Fans of Pin-Up Went Down will find this debut record from France’s newest export Chenille (let’s just call them that for the sake of sanity) quite remarkable. That’s because what these two musicians have done (with help from Pryapisme skinsman Aymeric Thomas on session drumming) actually works to build upon the Pin-Up Went Down formula, and hey – it even has the same frontwoman, Asphodel. You might even call this act Pin-Up Went Down 2.0, even though this time around there is much more of an experimental factor, almost to the level of Unexpect and most certainly Carnival In Coal, as well as the obvious Diablo Swing Orchestra influence, not excluding Mr. Bungle (who inspired pretty much all of this stuff to be honest.)
When you listen to this one don’t expect one approach to continue for too long. There’s disco, death metal, pop music, freaky atmospheres, black metal blasts, electronic bits, Seussian horns and even Dahl-friendly Oompa Loompas. Yes, I said Oompa Loompas. You’ll actually hear them chiming in on this weird circus music around the mid-point of the album, particularly on the cut “No Guts = No Masters.” You may also hear some lounge, drum and bass and heavy bits of groove. The album even incorporates chiptunes. It’s not just an “everything but the kitchen sink” kind of album, because Samen also includes the kitchen sink, as well as the saxophone. At this point, we may as well call Chenille an avant-garde act, because there is just no other way to put it. I’m telling you right now listener, I had no idea what I was getting into with this one at first and was wondering what in the living hell I was listening to when opener “Rules Of The Show” came onto the scene. I said to myself, “Disco pop? Who in the hell sent me this?” Though as I kept listening, I suddenly realized that there was more to this than I ever could have imagined.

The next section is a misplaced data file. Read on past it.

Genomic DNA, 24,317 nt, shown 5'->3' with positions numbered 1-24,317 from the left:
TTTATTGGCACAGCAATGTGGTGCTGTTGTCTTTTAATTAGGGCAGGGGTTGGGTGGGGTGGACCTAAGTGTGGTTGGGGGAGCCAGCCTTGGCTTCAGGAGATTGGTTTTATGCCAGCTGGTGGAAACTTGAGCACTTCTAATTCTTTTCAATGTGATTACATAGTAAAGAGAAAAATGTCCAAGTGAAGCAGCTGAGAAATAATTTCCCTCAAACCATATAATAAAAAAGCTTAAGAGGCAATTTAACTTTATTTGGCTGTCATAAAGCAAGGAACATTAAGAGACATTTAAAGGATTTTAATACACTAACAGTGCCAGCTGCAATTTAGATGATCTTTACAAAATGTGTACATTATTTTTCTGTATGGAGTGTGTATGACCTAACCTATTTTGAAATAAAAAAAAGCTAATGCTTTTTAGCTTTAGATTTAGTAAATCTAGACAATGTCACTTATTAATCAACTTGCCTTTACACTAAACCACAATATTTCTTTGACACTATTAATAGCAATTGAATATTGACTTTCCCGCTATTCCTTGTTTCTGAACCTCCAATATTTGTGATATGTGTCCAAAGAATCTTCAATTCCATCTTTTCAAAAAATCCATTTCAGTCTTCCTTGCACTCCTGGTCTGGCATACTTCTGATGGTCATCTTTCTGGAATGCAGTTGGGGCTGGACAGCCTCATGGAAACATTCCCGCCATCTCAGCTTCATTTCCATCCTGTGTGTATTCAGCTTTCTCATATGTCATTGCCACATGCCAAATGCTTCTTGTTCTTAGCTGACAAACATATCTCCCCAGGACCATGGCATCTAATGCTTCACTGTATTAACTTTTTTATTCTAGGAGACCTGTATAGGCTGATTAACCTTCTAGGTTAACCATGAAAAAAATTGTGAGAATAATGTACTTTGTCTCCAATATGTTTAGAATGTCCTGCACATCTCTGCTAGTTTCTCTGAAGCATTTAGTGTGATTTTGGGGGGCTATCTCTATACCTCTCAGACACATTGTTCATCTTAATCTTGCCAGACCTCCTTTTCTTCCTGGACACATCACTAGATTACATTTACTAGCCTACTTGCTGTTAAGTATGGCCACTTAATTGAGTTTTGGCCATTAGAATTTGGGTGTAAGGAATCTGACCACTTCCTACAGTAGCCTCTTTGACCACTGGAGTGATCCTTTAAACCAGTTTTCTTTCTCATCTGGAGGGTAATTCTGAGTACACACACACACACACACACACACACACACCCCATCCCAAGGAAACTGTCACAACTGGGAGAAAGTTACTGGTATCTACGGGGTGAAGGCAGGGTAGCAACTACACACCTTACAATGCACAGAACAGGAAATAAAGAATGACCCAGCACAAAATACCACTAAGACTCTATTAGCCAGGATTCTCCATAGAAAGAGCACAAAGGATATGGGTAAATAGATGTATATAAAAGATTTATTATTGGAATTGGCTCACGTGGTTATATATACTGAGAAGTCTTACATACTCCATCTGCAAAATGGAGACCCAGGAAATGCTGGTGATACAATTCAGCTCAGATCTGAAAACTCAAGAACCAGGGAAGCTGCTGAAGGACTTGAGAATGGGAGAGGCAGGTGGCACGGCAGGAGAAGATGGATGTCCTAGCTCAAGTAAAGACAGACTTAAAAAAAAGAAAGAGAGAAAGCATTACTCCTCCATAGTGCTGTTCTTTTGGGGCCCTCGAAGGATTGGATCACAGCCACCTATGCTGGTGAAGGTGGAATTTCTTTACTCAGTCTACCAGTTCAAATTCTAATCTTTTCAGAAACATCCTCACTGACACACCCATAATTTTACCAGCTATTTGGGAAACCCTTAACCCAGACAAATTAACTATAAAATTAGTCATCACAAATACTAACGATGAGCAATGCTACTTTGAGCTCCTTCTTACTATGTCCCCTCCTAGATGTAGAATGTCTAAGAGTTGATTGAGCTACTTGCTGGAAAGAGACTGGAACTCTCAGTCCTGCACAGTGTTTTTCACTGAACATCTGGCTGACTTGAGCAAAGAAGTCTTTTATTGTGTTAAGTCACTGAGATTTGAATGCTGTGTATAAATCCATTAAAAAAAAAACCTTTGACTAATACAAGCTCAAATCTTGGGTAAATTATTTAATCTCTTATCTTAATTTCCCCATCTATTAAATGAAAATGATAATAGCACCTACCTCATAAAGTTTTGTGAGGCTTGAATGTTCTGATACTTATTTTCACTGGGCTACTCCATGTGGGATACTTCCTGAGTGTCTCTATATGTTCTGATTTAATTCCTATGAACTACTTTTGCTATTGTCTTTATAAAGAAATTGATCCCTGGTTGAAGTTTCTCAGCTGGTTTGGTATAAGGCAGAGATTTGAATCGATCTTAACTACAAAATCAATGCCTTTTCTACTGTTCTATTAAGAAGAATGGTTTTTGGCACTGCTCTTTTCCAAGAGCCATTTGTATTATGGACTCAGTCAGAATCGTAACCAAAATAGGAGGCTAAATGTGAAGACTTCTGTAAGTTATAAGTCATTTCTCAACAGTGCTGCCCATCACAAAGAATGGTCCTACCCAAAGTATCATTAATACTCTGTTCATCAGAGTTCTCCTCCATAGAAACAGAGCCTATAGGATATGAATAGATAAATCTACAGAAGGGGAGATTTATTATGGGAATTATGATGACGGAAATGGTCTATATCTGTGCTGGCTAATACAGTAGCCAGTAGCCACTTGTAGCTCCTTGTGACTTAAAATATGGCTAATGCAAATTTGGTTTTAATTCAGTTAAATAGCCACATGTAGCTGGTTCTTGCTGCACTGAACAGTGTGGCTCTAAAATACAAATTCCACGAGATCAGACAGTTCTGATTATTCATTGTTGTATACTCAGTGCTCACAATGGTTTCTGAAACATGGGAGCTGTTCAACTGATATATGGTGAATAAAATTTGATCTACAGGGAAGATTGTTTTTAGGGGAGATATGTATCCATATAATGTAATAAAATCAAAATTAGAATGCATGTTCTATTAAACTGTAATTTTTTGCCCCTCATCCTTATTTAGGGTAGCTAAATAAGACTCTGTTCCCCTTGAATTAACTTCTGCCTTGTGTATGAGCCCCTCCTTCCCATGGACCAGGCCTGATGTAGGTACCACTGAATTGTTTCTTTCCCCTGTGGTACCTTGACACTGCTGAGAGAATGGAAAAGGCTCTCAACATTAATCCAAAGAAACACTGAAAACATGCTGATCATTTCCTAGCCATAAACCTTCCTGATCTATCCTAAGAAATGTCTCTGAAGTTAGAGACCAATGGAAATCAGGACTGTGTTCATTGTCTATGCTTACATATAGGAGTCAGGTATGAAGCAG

Samen is the kind of record where one will discover something new with each listen and must be absorbed thoroughly through repeated listens. You just won’t get it the first time, because there’s just to much to ascertain. It’s all going on at one time, in true experimental “paint on the wall” fashion. Some people don’t even see this as music, but that’s okay as it is literally marked as an exhibition, as if it was an entry in an art gallery. This classification fits, because Samen is literally abstract art in the form of music. Additionally, I can’t even discern as to what some of the songs might be about and feel that this is is one record where the experience will be enjoyed more with the actual booklet in hand. Asphodel’s lyrical matter is extremely difficult to understand, though I believe opener “Rules Of The Show” is intended to make a sort of strong feminist statement. As for grasping at straws, “Well-Oiled Machine” seems to have something to do with peer-to-peer file transferring and Who’s The Boss. I guess it is appropriate to mention that while I was born in the eighties, I never took interest in that show, nor The Wonder Years. Aside from the weird scientific excursions taken here, we also have a couple of catchier (yes, even in this style) numbers in the form of “Purple Tastes Like White” and “I Hope You Sleep Well” where the Oompa Loompas appear along with death metal vocals. Baptiste Bertrand comes into play as he manages the guitars, bass, programming and the vocals on “Well-Oiled Machine.”